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Brazen Killing of Myanmar Lawyer Came After He Sparred With Military

The funeral of U Ko Ni, a top adviser to the governing National League for Democracy, in Yangon, Myanmar, on Monday. Credit Ye Aung Thu/Agence France-Presse — Getty Images

The soft-spoken rights lawyer had devised a plan to replace Myanmar’s Constitution with one that would strip the military of its extraordinary political powers.

The lawyer, U Ko Ni, a top adviser to the governing National League for Democracy, had recently been working on a new draft, a colleague said, and he hoped to promote his project at a conference this month.

But when he returned to the Yangon airport on Sunday from a trip to Indonesia, cradling his young grandson in his arms as he waited for a taxi, a man drew a pistol and shot him in the head.

The killing appears to have been a rare political assassination in Myanmar, fueling rumors, distrust and worry about the country’s future.

“This bullet was not only for Ko Ni,” the colleague, U Thein Than Oo, a human rights lawyer in Mandalay, Myanmar, said by telephone. “It was for the N.L.D. and the people who want to amend and replace the 2008 Constitution and support the peace process.”

The Myanmar police have said that the assailant, detained shortly after the shooting, was a professional hit man, and they have arrested three other suspects in the attack, including the man they say hired the killer. The police have not announced a motive for the killing.

It is not clear whether Mr. Ko Ni could have succeeded in changing the Constitution, although colleagues said he had been pressing the case. While unverified rumors swirled on Myanmar’s social media this week that the military was behind the killing, the police said there was no evidence to support the claims.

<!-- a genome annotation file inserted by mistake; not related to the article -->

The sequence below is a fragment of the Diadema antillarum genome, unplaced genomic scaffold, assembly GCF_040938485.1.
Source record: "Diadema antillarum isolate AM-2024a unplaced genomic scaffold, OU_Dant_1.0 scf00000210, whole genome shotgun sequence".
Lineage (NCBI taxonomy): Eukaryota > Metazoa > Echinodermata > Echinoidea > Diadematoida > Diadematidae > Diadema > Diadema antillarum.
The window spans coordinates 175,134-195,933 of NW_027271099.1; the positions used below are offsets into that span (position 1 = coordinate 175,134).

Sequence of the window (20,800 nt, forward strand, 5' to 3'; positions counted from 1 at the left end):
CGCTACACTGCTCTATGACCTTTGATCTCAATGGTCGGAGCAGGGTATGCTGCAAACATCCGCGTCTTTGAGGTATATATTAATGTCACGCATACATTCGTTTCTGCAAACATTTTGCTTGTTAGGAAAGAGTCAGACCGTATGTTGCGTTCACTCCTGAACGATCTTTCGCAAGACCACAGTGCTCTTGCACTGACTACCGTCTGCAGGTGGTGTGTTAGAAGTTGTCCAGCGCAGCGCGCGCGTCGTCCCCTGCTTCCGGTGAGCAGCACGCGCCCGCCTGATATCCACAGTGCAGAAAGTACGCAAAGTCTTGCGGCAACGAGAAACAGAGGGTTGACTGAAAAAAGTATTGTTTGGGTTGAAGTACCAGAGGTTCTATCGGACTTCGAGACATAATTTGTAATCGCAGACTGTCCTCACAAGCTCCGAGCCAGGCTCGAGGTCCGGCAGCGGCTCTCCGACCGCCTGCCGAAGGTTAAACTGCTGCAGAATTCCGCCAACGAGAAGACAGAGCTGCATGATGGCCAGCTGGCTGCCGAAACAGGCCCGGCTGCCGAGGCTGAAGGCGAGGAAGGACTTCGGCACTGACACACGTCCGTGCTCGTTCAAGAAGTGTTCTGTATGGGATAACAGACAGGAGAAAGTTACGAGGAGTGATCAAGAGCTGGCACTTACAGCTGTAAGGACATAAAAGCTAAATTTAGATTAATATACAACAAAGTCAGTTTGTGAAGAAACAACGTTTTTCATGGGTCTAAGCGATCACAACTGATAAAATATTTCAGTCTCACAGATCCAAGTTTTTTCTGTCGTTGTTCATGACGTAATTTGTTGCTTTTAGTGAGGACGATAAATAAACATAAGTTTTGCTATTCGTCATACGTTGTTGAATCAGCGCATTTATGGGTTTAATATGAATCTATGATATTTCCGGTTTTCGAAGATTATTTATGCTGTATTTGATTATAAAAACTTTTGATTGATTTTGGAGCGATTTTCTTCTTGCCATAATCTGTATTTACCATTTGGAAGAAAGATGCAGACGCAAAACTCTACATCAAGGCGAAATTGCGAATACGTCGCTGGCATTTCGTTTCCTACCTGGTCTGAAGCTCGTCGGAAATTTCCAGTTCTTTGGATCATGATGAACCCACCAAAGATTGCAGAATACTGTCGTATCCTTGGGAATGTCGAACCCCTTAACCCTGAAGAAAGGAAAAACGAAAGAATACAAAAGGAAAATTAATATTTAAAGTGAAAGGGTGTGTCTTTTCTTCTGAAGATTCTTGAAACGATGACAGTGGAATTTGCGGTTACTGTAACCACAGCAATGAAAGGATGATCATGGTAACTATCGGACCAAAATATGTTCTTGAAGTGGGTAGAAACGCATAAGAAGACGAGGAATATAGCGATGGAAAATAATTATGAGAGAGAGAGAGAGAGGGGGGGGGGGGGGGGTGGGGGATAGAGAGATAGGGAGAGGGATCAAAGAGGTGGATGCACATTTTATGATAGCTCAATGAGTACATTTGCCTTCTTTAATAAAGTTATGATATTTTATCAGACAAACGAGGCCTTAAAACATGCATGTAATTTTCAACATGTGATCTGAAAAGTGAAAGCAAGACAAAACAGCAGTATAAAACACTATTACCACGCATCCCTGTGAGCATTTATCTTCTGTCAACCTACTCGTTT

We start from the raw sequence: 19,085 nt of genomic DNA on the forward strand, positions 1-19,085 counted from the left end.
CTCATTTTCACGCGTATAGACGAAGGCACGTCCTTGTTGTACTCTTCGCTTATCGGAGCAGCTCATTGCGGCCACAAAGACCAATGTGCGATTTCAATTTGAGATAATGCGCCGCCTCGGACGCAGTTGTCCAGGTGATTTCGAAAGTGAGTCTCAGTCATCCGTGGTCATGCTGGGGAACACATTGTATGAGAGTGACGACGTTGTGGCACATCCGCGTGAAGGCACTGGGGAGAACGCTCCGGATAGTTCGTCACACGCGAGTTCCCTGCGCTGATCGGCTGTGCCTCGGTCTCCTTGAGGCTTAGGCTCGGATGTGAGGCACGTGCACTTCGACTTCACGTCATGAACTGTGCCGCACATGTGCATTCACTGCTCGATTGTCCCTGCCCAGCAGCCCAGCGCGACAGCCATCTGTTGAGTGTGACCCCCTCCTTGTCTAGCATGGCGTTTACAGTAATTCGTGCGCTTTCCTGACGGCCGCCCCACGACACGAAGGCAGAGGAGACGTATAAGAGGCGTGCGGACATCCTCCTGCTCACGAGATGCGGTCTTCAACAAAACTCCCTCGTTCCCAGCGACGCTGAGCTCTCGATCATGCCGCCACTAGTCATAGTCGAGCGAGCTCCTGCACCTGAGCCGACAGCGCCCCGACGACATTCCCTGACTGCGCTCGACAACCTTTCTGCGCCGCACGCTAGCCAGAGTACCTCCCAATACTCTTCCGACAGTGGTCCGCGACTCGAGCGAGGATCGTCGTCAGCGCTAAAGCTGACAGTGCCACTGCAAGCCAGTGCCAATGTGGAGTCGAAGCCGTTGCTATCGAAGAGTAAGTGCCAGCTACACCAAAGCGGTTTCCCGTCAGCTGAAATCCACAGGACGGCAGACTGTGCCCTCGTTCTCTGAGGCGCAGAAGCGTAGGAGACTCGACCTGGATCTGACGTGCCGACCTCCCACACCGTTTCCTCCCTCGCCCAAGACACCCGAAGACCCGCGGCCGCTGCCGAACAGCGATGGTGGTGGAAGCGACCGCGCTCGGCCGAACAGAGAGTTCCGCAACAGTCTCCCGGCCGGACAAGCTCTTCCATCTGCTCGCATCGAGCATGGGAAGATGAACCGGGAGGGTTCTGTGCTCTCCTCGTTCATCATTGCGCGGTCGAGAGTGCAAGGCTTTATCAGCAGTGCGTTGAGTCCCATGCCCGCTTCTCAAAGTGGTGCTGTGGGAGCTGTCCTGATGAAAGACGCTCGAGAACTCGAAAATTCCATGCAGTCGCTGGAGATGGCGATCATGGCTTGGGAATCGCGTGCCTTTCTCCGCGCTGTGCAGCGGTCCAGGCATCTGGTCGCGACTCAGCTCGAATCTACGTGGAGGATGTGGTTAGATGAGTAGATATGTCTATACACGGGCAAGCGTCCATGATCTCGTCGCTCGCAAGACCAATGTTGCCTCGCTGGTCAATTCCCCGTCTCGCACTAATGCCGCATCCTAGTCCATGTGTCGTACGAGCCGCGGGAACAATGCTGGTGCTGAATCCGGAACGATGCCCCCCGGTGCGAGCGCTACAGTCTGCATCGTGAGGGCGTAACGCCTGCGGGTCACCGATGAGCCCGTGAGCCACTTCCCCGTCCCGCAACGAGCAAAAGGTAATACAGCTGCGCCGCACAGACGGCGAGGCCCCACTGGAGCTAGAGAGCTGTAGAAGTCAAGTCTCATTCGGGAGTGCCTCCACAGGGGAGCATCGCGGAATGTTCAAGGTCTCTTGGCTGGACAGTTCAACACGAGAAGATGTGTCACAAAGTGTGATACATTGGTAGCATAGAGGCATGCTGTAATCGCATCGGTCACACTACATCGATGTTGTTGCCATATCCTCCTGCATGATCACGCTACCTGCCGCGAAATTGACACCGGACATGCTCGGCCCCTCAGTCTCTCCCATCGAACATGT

The assistant secretary of the military-controlled Home Affairs Ministry, U Maung Maung Myint, issued a statement on Wednesday denying rumors that the home affairs minister, Lt. Gen. Kyaw Swe, had orchestrated the killing.

But even as a few details began to leak out, there were still more questions than answers.

Those guessing at motives noted that Mr. Ko Ni, 65, was one of the country’s most prominent Muslims in a majority Buddhist country torn by religious strife.

But he was hardly a firebrand. While he did not hesitate to advocate the legal rights of Muslims and other minorities whenever he felt they were threatened, he did not promote Islamic law and he backed a decision by the National League for Democracy not to field Muslim candidates in the 2015 election, telling a reporter at the time that it was not worth it given the polarized political climate.

Instead, he expressed an inclusive vision that was shaped in part by his background as the son of an ethnic Burmese and Buddhist mother and a Muslim father from India.

“He was a man who could appreciate different traditions precisely because his own tradition in his country did not always receive the respect that it deserved,” said Melissa Crouch, an expert on Myanmar’s Constitution at the University of New South Wales in Sydney, Australia.

The main suspect, U Kyi Lin, had been jailed from 2003 to 2014 for smuggling ancient Buddha statues, according to police statements and leaked police documents. That would hardly be the profile of a radical Buddhist.

Mr. Kyi Lin was pardoned in 2014 in a prisoner amnesty by the government of former President Thein Sein, who was an army general.

Some lawyers wondered how the gunman had acquired a 9-millimeter pistol, which is manufactured by the Myanmar Army, in a country where civilian firearm sales have been prohibited for decades. There was also speculation about how the attacker could have carried out the killing in daylight in a public place that is among the country’s most secure and that regularly hosts national and foreign dignitaries.

All of which lead Mr. Ko Ni’s friends and colleagues back to his efforts to challenge the military and its powerful supporters.

A canny constitutional lawyer, Mr. Ko Ni had outmaneuvered the military before.